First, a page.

In the first pages of his classic work on human behavior, Seven Habits of Highly Successful People, Stephen Covey talks about paradigms -- how we see the world -- and the enlightenment that can result from adopting positive new paradigms.
Although Covey is LDS, and thus his book is anethma to certain rabid Mormon-haters, Seven Habits is a secular work, meant for the general public. Perhaps if it were directed towards a specifically LDS audience, or with the intent to bear testimony of the Restored Gospel, he might have used the following splendid example of a paradigm shift:
The Apostle Parley P. Pratt, a companion and follower of Joseph Smith, recounted in expressive detail what a transforming influence it was upon him to learn the doctrine of celestial marriage from the Prophet Joseph. He wrote:
“[Joseph Smith] taught me many great and glorious principles concerning God and the heavenly order of eternity. It was at this time that I received from him the first idea of eternal family organization, and the eternal union of the sexes in those inexpressibly endearing relationships which none but the highly intellectual, the refined and pure in heart, know how to prize, and which are at the very foundation of everything worthy to be called happiness. . . .
“It was from him that I learned that the wife of my bosom might be secured to me for time and all eternity; and that the refined sympathies and affections which endeared us to each other emanated from the fountain of divine eternal love. It was from him that I learned that we might cultivate these affections, and grow and increase in the same to all eternity; while the result of our endless union would be an offspring as numerous as the stars of heaven, or the sands of the sea shore. . . .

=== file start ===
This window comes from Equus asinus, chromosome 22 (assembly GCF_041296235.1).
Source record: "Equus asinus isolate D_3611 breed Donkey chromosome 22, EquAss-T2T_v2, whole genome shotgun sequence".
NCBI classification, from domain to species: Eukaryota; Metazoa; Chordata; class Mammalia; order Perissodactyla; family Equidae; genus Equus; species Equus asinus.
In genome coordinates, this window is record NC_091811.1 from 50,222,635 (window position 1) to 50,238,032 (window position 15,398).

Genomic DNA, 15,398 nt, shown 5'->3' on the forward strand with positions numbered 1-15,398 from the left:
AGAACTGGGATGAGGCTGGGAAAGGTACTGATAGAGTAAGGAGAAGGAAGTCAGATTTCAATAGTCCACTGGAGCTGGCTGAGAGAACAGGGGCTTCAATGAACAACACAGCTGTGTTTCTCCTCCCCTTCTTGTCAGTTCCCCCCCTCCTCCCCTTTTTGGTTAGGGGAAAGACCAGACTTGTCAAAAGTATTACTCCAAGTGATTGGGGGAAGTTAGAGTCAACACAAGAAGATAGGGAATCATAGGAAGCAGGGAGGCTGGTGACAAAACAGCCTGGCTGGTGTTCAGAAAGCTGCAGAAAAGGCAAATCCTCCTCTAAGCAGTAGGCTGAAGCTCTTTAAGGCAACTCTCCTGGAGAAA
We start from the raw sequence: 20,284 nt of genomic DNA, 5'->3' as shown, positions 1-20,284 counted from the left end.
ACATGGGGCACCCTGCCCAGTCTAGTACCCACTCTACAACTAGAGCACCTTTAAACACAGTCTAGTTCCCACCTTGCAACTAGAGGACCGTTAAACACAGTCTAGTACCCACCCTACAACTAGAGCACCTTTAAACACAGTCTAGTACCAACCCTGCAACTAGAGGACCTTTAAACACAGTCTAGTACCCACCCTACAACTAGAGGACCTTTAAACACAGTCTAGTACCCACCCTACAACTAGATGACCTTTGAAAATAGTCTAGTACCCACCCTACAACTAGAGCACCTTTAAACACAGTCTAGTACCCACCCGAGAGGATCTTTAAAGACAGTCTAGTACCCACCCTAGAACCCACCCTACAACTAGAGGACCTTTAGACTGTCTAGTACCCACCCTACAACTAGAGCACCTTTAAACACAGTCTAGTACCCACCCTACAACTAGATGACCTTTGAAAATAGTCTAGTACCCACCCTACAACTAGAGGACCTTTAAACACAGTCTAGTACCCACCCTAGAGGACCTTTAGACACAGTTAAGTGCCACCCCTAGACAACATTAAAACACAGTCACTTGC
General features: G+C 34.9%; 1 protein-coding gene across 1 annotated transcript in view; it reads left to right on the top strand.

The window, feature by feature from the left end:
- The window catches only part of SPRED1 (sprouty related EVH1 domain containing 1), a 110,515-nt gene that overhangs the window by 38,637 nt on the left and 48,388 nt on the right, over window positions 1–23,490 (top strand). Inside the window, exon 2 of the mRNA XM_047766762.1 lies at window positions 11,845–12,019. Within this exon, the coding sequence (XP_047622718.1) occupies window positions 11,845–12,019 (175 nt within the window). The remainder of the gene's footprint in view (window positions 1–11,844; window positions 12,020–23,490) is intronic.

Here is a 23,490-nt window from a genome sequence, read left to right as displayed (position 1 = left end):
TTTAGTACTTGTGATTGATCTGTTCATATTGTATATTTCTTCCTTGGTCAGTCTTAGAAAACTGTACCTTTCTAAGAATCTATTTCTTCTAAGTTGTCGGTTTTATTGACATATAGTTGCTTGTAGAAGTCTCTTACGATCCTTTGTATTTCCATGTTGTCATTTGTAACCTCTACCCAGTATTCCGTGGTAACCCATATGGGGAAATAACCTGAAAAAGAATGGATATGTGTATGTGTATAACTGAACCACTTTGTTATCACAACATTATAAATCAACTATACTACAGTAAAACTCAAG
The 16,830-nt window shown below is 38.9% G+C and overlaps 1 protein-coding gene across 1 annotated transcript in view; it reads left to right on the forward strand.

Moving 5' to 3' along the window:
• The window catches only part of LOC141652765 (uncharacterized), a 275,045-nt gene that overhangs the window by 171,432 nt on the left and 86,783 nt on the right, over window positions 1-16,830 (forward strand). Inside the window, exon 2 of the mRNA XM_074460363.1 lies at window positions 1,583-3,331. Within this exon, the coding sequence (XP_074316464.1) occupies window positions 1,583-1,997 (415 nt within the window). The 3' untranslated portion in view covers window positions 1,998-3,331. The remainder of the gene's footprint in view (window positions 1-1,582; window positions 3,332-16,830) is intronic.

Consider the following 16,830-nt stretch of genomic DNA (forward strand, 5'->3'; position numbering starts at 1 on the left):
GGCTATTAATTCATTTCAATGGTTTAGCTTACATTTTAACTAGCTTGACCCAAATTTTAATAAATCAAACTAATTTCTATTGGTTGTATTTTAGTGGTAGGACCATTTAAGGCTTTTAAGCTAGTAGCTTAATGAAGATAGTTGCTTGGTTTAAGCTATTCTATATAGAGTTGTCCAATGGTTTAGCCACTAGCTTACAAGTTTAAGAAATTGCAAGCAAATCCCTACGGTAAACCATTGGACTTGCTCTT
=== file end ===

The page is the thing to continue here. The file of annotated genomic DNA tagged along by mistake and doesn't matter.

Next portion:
“I had loved before, but I knew not why. But now I loved with a pureness an intensity of elevated, exalted feeling, which would lift my soul from the transitory things of this groveling sphere and expand it as the ocean. I felt that God was my heavenly Father indeed; that Jesus was my brother, and that the wife of my bosom was an immortal, eternal companion; a kind ministering angel, given to me as a comfort, and a crown of glory for ever and ever. In short, I could now love with the spirit and with the understanding also.” (Autobiography of Parley P. Pratt, Revised and Enhanced Edition, 2000, pp. 361-362)
Societal paradigms also seem to be part of the intriguing theory of heresies, as described by Hillarie Belloc, about which I blogged a few years ago: http://mymormonworld.blogspot.com/2008/10/arianism.html
"[Belloc] makes another great point: the religious beliefs of a people shape their entire societal outlook. This is why he states that the study of heresy remains so important: a Protestant-based society will of necessity always be very different from a Catholic-based or a Muslim society."